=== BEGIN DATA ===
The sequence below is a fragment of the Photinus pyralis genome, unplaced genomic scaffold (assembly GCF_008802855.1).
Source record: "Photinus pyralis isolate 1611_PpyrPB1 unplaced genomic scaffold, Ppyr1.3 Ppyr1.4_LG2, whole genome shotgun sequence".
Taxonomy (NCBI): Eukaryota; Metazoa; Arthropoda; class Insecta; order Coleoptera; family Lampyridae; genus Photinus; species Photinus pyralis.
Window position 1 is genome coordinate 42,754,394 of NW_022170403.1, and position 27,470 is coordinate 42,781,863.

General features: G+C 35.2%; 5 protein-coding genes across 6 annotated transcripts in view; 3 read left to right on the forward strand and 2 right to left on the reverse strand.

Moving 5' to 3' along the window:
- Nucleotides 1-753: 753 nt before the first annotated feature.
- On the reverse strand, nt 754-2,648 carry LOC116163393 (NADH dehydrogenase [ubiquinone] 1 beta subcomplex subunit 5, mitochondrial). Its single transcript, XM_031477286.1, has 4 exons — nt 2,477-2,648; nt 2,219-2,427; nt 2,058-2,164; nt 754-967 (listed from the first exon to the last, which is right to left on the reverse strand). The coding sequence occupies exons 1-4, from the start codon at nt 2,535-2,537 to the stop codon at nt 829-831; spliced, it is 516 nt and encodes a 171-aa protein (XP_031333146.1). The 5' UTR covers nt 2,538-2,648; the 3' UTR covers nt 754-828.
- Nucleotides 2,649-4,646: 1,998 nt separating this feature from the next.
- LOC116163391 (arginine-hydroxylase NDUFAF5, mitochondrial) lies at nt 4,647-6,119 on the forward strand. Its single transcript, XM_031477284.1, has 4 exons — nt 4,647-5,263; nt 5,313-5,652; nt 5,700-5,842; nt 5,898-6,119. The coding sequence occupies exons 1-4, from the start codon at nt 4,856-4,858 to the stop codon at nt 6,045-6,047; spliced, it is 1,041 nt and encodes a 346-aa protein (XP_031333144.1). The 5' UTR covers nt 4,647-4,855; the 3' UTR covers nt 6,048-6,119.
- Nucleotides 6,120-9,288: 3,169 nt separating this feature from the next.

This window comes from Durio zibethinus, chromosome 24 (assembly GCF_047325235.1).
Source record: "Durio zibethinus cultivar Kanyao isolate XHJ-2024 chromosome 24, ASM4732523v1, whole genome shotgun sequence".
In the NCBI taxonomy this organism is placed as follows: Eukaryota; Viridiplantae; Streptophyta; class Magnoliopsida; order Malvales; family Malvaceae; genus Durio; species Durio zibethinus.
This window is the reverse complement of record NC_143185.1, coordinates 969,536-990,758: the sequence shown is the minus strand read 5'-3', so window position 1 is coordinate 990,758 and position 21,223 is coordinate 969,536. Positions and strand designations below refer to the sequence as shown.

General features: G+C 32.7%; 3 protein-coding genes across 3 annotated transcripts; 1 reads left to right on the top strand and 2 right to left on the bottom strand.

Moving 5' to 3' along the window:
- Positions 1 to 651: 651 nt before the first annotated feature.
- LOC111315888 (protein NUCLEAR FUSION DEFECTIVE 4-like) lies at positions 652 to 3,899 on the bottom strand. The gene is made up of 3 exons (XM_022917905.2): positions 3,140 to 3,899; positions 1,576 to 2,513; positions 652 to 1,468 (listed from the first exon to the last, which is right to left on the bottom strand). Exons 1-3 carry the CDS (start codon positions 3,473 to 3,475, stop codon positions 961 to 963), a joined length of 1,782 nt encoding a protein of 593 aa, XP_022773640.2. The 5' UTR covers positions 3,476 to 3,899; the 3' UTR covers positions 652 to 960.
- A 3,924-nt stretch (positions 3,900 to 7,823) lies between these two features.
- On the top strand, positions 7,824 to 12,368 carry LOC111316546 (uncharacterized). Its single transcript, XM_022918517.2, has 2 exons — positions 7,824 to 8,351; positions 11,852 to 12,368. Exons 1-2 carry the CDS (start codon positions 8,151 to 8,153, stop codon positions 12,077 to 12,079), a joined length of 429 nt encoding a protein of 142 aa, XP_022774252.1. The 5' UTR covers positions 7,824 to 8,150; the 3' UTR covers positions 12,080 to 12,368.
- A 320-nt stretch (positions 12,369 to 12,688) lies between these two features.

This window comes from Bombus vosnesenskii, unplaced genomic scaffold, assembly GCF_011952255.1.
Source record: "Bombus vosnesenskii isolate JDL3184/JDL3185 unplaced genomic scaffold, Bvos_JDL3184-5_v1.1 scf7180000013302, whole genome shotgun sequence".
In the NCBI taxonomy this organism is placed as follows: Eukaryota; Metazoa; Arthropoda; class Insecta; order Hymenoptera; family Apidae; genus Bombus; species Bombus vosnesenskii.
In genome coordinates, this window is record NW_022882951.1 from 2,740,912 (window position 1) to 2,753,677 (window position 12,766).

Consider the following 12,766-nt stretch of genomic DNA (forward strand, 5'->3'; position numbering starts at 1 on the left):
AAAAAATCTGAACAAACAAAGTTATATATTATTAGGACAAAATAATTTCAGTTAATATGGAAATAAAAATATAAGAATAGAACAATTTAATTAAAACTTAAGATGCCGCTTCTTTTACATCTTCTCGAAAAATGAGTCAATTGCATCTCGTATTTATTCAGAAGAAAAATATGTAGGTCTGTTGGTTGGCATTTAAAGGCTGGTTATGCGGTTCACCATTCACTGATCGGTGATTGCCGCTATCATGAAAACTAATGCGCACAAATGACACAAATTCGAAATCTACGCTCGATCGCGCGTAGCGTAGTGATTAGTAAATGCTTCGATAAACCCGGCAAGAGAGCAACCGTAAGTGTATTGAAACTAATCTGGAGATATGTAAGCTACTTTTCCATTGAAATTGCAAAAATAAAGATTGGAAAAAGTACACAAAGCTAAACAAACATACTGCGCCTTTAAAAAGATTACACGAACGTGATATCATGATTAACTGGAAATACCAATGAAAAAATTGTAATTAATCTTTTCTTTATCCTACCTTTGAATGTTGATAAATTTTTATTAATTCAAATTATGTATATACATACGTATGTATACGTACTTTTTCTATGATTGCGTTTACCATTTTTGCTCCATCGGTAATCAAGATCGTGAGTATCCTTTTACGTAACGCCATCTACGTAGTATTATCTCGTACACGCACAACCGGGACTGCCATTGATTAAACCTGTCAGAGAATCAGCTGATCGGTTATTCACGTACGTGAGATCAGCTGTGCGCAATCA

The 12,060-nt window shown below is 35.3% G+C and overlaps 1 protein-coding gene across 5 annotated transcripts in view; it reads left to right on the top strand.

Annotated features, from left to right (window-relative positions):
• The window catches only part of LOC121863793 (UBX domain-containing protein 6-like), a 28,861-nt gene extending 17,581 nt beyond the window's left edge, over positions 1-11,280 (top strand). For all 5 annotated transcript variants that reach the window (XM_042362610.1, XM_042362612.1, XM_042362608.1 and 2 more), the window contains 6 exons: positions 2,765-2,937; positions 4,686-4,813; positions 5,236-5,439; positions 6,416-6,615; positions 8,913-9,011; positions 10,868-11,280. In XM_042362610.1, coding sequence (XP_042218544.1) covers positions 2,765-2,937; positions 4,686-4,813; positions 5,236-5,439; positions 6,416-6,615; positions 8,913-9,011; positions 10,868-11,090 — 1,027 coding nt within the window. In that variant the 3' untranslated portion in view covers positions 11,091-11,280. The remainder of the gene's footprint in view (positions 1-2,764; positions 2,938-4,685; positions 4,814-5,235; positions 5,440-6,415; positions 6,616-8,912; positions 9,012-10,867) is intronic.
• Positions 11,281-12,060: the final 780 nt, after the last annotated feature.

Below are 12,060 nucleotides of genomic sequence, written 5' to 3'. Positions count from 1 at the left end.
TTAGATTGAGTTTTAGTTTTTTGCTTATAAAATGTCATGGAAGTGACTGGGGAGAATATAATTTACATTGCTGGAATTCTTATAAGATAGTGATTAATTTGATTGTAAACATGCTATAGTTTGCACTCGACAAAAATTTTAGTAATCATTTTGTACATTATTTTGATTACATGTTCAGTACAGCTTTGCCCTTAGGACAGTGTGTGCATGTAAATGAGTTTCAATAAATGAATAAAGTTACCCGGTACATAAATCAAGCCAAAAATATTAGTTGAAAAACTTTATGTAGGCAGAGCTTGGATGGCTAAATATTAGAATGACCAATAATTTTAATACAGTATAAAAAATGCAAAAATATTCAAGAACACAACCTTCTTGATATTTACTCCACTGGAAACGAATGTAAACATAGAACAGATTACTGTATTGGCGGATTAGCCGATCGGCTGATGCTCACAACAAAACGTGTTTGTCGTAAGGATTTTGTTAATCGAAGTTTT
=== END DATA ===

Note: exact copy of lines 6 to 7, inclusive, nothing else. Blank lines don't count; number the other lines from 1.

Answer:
Moving 5' to 3' along the window:
- Nucleotides 1-753: 753 nt before the first annotated feature.